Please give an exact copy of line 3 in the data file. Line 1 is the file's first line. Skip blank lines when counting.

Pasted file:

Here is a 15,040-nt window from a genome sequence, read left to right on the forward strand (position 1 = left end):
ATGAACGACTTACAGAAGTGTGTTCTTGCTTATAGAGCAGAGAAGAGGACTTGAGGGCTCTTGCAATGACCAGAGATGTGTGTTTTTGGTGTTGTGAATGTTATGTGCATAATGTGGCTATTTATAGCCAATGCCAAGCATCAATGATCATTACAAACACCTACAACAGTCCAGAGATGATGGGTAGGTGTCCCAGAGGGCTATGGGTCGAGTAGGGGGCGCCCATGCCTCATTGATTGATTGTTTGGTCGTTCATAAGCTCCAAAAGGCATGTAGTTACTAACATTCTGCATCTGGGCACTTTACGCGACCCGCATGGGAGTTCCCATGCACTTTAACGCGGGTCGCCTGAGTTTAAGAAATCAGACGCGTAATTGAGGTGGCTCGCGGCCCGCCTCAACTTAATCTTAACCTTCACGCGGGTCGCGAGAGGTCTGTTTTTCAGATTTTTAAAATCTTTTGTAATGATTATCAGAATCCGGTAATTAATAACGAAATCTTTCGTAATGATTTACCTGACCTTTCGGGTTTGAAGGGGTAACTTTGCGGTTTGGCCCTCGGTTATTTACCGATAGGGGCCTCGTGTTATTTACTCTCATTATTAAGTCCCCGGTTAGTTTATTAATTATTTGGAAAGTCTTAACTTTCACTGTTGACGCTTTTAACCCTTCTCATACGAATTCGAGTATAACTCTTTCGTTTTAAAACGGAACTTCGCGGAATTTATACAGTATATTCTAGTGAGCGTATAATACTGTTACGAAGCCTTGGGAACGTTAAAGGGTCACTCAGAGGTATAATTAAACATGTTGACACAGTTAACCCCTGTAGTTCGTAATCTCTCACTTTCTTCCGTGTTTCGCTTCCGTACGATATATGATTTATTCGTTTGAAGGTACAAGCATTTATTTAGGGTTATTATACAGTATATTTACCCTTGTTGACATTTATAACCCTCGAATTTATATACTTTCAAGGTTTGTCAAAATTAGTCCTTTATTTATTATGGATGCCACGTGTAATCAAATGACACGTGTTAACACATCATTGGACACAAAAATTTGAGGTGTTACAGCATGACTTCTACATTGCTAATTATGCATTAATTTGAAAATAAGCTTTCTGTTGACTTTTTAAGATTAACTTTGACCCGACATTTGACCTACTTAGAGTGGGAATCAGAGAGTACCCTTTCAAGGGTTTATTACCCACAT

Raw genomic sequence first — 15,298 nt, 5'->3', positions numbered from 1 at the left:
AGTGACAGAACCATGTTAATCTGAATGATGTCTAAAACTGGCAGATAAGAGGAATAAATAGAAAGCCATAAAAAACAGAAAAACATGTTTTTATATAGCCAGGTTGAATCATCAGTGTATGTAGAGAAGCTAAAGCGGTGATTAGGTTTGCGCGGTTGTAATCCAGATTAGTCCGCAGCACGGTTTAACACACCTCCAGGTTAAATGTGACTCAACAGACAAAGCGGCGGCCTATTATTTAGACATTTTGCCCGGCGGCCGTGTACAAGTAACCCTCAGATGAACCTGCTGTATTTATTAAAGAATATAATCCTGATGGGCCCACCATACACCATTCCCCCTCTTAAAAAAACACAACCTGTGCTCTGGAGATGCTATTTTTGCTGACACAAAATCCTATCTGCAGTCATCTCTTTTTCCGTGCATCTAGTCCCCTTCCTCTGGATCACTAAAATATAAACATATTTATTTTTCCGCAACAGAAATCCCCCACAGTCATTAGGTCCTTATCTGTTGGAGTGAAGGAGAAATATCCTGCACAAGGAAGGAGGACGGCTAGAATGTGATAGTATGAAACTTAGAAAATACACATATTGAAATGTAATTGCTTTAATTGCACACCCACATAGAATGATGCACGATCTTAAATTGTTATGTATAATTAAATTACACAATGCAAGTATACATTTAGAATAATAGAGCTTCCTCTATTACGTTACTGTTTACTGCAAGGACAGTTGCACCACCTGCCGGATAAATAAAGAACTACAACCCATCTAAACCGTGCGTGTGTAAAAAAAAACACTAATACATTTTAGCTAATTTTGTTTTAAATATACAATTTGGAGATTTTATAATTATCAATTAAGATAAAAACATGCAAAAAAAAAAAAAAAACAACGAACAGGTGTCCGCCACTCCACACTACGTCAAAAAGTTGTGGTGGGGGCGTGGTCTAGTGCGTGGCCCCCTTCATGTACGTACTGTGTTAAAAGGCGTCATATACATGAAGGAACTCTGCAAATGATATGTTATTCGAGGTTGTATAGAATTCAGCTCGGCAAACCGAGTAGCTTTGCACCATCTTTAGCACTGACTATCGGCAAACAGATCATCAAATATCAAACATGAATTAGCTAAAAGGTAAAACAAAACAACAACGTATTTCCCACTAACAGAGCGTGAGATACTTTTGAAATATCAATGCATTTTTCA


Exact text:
Raw genomic sequence first — 15,298 nt, 5'->3', positions numbered from 1 at the left: